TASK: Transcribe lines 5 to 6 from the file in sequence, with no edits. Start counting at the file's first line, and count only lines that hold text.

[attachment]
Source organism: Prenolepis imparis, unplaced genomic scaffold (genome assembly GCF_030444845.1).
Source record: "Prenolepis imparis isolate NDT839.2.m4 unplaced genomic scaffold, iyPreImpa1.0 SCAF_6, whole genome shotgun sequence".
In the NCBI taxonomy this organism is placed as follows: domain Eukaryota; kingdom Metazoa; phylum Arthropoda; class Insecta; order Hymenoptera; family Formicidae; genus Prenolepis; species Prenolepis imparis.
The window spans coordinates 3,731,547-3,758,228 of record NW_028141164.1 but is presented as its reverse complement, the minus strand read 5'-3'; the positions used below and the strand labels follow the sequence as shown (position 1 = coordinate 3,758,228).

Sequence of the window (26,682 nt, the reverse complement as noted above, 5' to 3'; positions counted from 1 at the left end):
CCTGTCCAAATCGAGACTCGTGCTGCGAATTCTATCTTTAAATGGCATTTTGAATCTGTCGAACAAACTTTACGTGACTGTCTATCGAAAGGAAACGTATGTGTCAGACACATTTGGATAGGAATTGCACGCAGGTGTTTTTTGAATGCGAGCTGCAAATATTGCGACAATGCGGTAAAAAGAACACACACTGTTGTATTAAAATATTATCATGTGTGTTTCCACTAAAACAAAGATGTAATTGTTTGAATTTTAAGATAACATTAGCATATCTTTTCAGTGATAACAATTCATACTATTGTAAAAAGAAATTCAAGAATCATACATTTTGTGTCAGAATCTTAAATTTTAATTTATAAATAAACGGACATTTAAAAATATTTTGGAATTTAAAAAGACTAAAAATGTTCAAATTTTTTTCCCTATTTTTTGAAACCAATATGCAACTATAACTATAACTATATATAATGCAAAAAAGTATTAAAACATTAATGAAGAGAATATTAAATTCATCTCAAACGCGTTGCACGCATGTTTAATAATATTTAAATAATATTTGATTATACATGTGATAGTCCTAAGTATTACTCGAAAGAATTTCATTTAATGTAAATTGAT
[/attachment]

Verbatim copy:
Sequence of the window (26,682 nt, the reverse complement as noted above, 5' to 3'; positions counted from 1 at the left end):
CCTGTCCAAATCGAGACTCGTGCTGCGAATTCTATCTTTAAATGGCATTTTGAATCTGTCGAACAAACTTTACGTGACTGTCTATCGAAAGGAAACGTATGTGTCAGACACATTTGGATAGGAATTGCACGCAGGTGTTTTTTGAATGCGAGCTGCAAATATTGCGACAATGCGGTAAAAAGAACACACACTGTTGTATTAAAATATTATCATGTGTGTTTCCACTAAAACAAAGATGTAATTGTTTGAATTTTAAGATAACATTAGCATATCTTTTCAGTGATAACAATTCATACTATTGTAAAAAGAAATTCAAGAATCATACATTTTGTGTCAGAATCTTAAATTTTAATTTATAAATAAACGGACATTTAAAAATATTTTGGAATTTAAAAAGACTAAAAATGTTCAAATTTTTTTCCCTATTTTTTGAAACCAATATGCAACTATAACTATAACTATATATAATGCAAAAAAGTATTAAAACATTAATGAAGAGAATATTAAATTCATCTCAAACGCGTTGCACGCATGTTTAATAATATTTAAATAATATTTGATTATACATGTGATAGTCCTAAGTATTACTCGAAAGAATTTCATTTAATGTAAATTGAT